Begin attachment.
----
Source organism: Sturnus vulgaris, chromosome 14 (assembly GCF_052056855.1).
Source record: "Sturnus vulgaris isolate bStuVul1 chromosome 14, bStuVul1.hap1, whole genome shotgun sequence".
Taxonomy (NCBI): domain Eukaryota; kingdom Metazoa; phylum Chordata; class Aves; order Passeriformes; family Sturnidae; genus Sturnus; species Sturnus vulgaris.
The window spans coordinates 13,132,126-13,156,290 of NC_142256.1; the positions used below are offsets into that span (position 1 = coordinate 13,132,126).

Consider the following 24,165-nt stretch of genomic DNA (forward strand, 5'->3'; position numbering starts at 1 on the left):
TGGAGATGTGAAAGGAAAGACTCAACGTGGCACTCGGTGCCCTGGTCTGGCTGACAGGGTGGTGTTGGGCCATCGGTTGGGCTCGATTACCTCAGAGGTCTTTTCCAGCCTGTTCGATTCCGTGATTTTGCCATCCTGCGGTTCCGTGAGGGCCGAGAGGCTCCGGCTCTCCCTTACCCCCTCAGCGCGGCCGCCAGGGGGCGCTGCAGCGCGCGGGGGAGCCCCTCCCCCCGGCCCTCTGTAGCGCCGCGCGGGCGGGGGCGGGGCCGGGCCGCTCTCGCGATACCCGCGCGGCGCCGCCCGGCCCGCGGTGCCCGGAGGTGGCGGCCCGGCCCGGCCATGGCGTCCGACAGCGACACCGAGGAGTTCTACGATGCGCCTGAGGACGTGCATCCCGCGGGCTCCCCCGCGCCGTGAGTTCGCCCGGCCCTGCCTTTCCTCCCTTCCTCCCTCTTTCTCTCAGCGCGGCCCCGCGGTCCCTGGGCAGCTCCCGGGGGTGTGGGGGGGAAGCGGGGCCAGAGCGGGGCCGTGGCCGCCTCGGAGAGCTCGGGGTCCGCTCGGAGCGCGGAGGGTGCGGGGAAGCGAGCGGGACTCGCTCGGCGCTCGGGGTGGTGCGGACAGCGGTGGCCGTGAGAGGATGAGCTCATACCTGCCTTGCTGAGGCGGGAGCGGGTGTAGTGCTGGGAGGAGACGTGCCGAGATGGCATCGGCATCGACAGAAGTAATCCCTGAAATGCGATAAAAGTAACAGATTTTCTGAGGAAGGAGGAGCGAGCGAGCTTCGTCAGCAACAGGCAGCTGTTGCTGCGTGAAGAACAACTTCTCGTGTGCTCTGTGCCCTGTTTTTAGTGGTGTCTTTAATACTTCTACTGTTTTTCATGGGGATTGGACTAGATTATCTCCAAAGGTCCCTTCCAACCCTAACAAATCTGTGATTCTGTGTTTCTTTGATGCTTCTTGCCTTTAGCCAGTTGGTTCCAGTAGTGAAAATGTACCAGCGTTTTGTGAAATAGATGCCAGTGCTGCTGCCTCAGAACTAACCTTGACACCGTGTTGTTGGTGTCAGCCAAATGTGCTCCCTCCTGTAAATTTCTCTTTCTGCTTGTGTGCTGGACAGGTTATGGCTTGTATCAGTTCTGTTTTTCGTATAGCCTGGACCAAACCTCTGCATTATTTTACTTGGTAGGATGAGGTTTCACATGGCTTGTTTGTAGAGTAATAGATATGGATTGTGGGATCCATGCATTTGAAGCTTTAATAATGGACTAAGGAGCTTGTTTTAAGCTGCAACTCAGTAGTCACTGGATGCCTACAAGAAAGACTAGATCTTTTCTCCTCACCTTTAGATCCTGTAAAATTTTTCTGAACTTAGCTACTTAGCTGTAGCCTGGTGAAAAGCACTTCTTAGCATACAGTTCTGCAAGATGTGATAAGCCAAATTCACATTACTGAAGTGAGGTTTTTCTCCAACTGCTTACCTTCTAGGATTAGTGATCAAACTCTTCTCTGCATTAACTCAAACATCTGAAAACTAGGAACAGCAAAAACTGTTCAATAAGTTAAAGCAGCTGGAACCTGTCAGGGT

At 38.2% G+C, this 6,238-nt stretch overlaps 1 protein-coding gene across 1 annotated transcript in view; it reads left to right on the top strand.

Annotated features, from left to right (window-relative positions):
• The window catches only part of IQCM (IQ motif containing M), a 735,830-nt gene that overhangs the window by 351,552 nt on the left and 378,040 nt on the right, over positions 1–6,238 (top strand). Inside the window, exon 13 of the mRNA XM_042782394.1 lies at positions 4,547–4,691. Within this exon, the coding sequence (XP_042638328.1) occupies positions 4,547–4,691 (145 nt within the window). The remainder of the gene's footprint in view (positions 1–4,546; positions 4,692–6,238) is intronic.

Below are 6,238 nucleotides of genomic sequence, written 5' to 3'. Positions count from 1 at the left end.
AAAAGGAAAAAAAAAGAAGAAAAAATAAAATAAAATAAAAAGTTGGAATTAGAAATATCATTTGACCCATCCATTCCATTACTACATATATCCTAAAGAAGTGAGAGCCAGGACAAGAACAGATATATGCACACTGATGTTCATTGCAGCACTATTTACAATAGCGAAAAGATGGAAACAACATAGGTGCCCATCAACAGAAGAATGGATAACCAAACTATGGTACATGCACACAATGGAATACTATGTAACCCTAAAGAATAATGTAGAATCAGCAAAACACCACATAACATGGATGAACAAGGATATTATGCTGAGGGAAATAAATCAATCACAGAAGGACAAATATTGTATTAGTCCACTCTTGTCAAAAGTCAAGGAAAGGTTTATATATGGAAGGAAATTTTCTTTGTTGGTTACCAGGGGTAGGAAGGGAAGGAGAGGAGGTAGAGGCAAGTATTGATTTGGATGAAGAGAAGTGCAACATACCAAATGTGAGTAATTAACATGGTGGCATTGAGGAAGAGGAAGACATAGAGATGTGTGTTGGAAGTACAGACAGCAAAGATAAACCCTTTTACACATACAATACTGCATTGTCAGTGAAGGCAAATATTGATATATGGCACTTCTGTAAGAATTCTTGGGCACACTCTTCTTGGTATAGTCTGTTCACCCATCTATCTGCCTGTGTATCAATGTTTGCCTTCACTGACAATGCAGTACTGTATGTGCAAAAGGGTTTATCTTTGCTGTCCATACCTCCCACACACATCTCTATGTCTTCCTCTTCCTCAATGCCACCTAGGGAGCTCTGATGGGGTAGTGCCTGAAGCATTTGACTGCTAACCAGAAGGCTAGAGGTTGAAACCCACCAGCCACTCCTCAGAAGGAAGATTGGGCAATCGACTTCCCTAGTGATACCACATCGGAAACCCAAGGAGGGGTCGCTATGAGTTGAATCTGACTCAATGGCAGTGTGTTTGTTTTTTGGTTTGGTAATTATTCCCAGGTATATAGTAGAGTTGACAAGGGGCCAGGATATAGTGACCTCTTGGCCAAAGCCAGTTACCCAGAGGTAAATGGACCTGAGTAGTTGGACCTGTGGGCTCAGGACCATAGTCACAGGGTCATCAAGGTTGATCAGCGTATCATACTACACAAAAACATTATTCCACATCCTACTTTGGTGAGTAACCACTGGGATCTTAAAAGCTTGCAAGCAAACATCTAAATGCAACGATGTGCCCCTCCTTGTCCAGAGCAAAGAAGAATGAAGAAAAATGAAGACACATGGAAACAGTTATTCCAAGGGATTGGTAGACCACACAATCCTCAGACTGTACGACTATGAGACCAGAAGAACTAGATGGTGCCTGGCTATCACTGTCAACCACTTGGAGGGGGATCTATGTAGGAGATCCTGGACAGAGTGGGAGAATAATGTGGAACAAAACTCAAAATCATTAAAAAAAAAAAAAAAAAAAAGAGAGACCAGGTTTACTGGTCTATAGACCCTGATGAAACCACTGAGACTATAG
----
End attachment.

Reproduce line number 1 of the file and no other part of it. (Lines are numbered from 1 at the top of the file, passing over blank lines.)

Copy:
Source organism: Sturnus vulgaris, chromosome 14 (assembly GCF_052056855.1).